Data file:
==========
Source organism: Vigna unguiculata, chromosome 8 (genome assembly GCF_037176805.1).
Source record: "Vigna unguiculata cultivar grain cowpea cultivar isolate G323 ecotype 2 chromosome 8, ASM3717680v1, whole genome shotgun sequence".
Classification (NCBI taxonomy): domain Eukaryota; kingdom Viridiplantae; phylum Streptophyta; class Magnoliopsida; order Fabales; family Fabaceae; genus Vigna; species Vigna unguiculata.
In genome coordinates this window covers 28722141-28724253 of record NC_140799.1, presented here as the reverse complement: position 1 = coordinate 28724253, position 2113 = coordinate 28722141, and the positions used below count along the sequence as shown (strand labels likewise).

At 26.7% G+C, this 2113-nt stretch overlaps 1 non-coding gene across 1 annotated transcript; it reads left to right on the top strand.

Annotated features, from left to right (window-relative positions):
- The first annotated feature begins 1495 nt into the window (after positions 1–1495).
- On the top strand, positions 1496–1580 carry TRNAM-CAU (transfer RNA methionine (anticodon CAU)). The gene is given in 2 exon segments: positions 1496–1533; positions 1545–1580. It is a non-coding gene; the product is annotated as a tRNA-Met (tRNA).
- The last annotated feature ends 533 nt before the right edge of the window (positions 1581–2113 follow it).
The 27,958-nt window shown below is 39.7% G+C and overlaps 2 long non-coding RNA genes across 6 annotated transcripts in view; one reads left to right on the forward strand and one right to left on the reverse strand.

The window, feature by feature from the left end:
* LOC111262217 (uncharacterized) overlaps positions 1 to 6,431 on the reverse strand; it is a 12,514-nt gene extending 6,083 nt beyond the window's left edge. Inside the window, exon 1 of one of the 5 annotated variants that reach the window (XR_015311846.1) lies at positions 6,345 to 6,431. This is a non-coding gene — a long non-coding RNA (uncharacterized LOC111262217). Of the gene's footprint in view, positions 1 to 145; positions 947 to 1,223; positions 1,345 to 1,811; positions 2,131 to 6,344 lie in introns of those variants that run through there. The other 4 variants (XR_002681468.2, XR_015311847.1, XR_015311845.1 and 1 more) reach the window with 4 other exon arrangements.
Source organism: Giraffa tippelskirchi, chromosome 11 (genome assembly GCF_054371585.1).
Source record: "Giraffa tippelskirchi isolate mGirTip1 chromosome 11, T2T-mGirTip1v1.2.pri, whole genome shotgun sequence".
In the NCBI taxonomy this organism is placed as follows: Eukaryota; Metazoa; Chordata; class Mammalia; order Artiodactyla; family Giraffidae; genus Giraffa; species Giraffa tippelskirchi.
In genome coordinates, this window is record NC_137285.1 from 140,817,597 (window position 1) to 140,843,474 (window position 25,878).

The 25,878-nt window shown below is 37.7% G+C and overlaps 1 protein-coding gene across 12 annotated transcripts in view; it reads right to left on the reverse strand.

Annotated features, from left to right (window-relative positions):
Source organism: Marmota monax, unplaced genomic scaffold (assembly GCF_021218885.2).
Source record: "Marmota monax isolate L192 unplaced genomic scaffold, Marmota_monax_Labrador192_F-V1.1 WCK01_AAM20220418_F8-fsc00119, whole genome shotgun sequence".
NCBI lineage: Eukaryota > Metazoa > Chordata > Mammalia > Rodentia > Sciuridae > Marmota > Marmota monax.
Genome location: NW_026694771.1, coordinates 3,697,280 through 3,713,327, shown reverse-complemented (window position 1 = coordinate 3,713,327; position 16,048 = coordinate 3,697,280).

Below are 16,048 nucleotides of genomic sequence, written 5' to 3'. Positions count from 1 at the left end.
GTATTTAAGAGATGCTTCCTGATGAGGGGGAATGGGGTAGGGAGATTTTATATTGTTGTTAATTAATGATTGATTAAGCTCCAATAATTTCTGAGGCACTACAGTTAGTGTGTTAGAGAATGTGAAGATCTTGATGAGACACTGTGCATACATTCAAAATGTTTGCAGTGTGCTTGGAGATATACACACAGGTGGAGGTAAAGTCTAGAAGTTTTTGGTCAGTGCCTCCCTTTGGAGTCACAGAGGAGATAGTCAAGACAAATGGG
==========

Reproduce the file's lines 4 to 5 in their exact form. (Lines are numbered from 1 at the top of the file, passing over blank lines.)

In genome coordinates this window covers 28722141-28724253 of record NC_140799.1, presented here as the reverse complement: position 1 = coordinate 28724253, position 2113 = coordinate 28722141, and the positions used below count along the sequence as shown (strand labels likewise).

At 26.7% G+C, this 2113-nt stretch overlaps 1 non-coding gene across 1 annotated transcript; it reads left to right on the top strand.